Table of Contents

  • PERSIAN LANGUAGE i. Early New Persian

    Ludwig Paul

    Early New Persian is the first phase (8th-12th centuries CE) of the Persian language after the Islamic conquest of Iran.

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  • PERSIAN MANUSCRIPTS i. IN OTTOMAN AND MODERN TURKISH LIBRARIES

    OSMAN G. ÖZGÜDENLI

    The Persian manuscripts in the libraries of Istanbul and Anatolia today were collected from four sources: (1) Persian manuscripts written, translated, and copied in Anatolia; (2) those brought into Anatolia by immigrant scholars; (3) those brought by traders; 4) those brought as booty of the wars and conquests of the 16th and 18th centuries.

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  • PERSIS, KINGS OF

    Joseph Wiesehöfer

    the Persian dynasts who between the 2nd century BCE and 3rd century CE ruled as Parthian representatives in Persis, southwestern Iran.

  • PERSONAL NAMES, IRANIAN i. PRE-ISLAMIC NAMES: GENERAL

    Rüdiger Schmitt

    The system of formation of personal names attested in the Iranian languages to a great extent agrees with that known from most of the other Indo-European languages.

  • PERSONAL NAMES, IRANIAN ii. AVESTAN NAMES

    Rüdiger Schmitt

    In the Avesta at least 400 personal names are attested. The bulk of these names is found in the second part of the Fravardīn Yašt in a litany-like enumeration.

  • PERSONAL NAMES, IRANIAN iii. ACHAEMENID PERIOD

    Rüdiger Schmitt

    Evidence from the Achaemenid period is considerable, but in authentic sources, the inscriptions of the kings themselves, fewer than fifty names are documented in their Old Persian form.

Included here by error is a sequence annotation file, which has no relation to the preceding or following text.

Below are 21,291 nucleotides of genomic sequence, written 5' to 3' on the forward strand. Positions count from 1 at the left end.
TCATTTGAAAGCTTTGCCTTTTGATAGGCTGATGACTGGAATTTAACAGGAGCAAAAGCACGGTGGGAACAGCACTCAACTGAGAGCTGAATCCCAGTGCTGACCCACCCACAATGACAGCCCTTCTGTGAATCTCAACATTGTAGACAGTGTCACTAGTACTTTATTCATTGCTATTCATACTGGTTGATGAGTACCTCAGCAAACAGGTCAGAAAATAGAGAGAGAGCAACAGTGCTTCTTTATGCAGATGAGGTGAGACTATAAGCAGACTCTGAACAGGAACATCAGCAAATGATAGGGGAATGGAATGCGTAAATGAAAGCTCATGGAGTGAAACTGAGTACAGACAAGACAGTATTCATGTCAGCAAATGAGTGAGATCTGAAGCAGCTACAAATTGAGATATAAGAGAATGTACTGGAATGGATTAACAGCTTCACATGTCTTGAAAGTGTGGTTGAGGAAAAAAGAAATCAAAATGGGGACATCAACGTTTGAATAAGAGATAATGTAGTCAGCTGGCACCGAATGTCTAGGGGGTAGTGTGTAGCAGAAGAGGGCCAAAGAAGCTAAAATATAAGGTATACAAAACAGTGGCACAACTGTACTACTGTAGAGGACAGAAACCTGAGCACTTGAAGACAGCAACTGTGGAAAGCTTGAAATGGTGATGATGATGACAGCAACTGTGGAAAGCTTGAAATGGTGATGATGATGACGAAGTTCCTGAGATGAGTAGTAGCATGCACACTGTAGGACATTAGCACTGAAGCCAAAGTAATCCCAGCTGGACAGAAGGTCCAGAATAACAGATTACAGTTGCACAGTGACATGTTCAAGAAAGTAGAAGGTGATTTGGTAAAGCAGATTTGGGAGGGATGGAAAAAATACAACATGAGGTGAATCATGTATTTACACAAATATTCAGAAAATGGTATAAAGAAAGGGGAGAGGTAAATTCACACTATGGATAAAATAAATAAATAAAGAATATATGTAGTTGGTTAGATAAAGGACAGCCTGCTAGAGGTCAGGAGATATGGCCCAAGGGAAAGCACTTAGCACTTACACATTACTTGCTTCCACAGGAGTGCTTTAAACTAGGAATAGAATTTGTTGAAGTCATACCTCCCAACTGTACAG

• PERSONAL NAMES, IRANIAN iv. PARTHIAN PERIOD

    Rüdiger Schmitt

    For the Parthian period there is no super-abundance of primary sources written in the official (Middle) Parthian administrative language.

  • PERSONAL NAMES, IRANIAN v. SASANIAN PERiOD

    Rüdiger Schmitt

    For Sasanian times, priority treatment must be given to the names attested in non-literary, that is, epigraphic sources (in the broadest sense of the word).

  • PERSONAL NAMES, IRANIAN vi. ARMENIAN NAMES OF IRANIAN ORIGIN

    Rüdiger Schmitt

    Linguistic research has documented that the majority of Iranian lexical and other borrowings in Armenian originated in the Parthian language.

  • PERSONAL NAMES, SOGDIAN i. IN CHINESE SOURCES

    Y. Yoshida

    Especially during some hundred years before the An Lushan’s rebellion (755-63 C.E.), when Tang controlled Central Asia, a great many Sogdians were encountered in northern China.